James Purchase and Nick Constantine.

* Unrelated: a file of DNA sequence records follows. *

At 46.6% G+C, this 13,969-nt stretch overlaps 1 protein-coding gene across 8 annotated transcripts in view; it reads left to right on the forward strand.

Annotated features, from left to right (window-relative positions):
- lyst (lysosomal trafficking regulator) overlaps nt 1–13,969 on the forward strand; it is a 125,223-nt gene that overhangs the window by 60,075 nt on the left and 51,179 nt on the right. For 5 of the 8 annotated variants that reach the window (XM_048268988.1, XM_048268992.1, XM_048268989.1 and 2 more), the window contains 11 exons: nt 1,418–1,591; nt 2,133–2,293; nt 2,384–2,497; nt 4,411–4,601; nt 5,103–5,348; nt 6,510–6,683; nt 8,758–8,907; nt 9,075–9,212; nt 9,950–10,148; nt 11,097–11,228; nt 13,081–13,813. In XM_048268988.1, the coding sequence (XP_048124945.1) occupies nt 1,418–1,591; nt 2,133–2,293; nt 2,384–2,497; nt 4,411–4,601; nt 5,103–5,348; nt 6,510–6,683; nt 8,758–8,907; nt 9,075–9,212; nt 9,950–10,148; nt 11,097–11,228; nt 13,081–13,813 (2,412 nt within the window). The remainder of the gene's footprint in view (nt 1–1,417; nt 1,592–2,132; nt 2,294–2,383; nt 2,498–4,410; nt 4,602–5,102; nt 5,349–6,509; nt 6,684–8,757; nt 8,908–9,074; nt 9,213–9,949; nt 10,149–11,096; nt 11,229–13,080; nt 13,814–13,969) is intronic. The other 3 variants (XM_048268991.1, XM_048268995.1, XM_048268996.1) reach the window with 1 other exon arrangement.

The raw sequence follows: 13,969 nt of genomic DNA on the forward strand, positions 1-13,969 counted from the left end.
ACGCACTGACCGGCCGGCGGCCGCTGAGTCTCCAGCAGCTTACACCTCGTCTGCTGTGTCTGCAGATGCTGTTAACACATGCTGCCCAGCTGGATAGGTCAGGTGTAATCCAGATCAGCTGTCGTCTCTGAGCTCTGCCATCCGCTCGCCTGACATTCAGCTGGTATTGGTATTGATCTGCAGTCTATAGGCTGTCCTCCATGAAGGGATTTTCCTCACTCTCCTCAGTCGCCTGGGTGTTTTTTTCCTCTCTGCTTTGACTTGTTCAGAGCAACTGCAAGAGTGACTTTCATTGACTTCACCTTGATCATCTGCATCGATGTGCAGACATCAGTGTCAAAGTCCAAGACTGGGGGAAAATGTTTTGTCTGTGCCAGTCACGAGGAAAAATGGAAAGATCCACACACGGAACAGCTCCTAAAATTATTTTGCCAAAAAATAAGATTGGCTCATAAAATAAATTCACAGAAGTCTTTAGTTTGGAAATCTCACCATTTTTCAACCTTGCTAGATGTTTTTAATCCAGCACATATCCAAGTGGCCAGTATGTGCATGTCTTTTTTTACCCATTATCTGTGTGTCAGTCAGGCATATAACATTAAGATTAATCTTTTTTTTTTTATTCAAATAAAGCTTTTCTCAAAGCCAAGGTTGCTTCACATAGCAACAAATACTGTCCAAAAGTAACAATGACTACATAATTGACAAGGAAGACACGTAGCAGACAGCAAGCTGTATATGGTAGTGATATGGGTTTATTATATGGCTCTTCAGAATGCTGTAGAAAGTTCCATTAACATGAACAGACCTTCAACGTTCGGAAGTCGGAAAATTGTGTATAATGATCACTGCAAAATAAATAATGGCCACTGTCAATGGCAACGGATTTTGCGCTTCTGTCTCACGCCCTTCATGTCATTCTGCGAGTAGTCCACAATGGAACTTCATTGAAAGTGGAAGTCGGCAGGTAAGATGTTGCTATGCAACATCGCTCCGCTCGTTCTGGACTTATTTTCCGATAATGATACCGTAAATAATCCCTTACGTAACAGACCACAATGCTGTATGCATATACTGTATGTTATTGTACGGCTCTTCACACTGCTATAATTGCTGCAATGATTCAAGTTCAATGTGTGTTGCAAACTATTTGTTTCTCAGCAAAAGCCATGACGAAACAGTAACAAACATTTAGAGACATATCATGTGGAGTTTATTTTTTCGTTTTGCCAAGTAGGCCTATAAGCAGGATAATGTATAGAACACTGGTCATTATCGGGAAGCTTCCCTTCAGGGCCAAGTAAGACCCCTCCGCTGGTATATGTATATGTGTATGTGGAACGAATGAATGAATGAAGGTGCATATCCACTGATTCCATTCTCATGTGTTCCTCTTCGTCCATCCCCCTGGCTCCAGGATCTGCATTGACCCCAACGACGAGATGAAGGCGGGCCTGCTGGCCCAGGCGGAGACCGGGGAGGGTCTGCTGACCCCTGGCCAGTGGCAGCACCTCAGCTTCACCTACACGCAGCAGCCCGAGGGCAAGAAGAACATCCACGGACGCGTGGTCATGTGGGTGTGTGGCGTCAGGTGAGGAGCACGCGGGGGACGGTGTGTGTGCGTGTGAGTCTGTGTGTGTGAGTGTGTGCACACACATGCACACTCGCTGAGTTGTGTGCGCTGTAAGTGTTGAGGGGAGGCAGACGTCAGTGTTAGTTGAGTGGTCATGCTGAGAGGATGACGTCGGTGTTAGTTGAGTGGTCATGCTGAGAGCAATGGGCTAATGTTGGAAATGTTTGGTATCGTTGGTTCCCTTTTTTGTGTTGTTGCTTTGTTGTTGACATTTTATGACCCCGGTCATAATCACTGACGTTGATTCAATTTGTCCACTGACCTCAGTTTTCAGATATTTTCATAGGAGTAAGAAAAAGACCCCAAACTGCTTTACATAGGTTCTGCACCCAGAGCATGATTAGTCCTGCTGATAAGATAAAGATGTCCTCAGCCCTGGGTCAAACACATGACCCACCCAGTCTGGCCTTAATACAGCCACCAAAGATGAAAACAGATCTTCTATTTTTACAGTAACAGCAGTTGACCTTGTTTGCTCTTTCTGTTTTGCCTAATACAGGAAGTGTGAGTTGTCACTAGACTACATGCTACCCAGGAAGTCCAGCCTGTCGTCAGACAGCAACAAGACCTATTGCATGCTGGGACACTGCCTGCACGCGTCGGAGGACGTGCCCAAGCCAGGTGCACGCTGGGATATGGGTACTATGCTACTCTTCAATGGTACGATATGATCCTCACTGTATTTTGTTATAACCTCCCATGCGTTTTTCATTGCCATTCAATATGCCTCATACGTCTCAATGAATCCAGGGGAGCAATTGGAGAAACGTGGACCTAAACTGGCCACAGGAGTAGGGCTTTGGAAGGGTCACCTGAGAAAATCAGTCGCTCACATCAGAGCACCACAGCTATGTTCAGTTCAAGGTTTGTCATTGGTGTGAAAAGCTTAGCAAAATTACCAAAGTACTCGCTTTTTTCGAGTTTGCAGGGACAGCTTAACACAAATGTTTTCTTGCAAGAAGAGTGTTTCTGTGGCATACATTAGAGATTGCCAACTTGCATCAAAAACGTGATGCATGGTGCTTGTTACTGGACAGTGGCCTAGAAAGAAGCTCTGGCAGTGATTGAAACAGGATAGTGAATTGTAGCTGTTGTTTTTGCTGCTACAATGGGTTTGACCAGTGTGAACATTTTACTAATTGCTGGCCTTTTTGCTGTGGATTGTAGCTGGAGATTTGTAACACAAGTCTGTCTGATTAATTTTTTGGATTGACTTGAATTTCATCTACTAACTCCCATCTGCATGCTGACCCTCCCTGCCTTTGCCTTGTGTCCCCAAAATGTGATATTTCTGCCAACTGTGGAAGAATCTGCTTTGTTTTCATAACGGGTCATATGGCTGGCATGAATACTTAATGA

In 1995, Fischer Black, an economist whose ground-breaking work in financial theory helped revolutionise options trading, confidently stated that “the nominal short rate cannot be negative.” Twenty years later this assumption looks questionable: one quarter of world GDP now comes from countries with negative central bank policy rates. Practitioners have been forced to update their models accordingly, in many cases introducing greater complexity. But this shift is not just academic. Models allowing for a wider distribution of future rates require market participants to hedge against greater uncertainty. We argue that this hedging contributed to the volatility in global rates in early 2015, but that derivatives can also play an important role in facilitating monetary policy transmission at negative rates.